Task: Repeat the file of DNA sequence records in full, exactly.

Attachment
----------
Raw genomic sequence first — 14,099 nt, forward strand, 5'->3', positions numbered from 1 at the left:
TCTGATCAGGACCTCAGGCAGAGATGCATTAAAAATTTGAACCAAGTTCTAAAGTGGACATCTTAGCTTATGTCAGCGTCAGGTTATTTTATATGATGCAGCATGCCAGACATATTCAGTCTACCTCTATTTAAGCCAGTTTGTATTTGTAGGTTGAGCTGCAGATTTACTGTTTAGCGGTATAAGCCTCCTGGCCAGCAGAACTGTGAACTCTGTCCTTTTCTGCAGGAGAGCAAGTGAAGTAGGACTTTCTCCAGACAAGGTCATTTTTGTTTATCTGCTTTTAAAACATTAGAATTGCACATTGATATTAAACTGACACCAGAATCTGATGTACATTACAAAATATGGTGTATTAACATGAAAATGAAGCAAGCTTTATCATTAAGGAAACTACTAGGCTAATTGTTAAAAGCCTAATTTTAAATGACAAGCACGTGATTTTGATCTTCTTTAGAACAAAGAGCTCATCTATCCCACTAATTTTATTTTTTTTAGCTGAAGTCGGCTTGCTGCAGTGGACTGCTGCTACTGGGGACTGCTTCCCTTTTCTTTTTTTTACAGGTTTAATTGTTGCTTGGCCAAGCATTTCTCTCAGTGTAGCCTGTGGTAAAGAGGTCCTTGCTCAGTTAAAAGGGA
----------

Raw genomic sequence first — 14,099 nt, forward strand, 5'->3', positions numbered from 1 at the left:
TCTGATCAGGACCTCAGGCAGAGATGCATTAAAAATTTGAACCAAGTTCTAAAGTGGACATCTTAGCTTATGTCAGCGTCAGGTTATTTTATATGATGCAGCATGCCAGACATATTCAGTCTACCTCTATTTAAGCCAGTTTGTATTTGTAGGTTGAGCTGCAGATTTACTGTTTAGCGGTATAAGCCTCCTGGCCAGCAGAACTGTGAACTCTGTCCTTTTCTGCAGGAGAGCAAGTGAAGTAGGACTTTCTCCAGACAAGGTCATTTTTGTTTATCTGCTTTTAAAACATTAGAATTGCACATTGATATTAAACTGACACCAGAATCTGATGTACATTACAAAATATGGTGTATTAACATGAAAATGAAGCAAGCTTTATCATTAAGGAAACTACTAGGCTAATTGTTAAAAGCCTAATTTTAAATGACAAGCACGTGATTTTGATCTTCTTTAGAACAAAGAGCTCATCTATCCCACTAATTTTATTTTTTTTAGCTGAAGTCGGCTTGCTGCAGTGGACTGCTGCTACTGGGGACTGCTTCCCTTTTCTTTTTTTTACAGGTTTAATTGTTGCTTGGCCAAGCATTTCTCTCAGTGTAGCCTGTGGTAAAGAGGTCCTTGCTCAGTTAAAAGGGA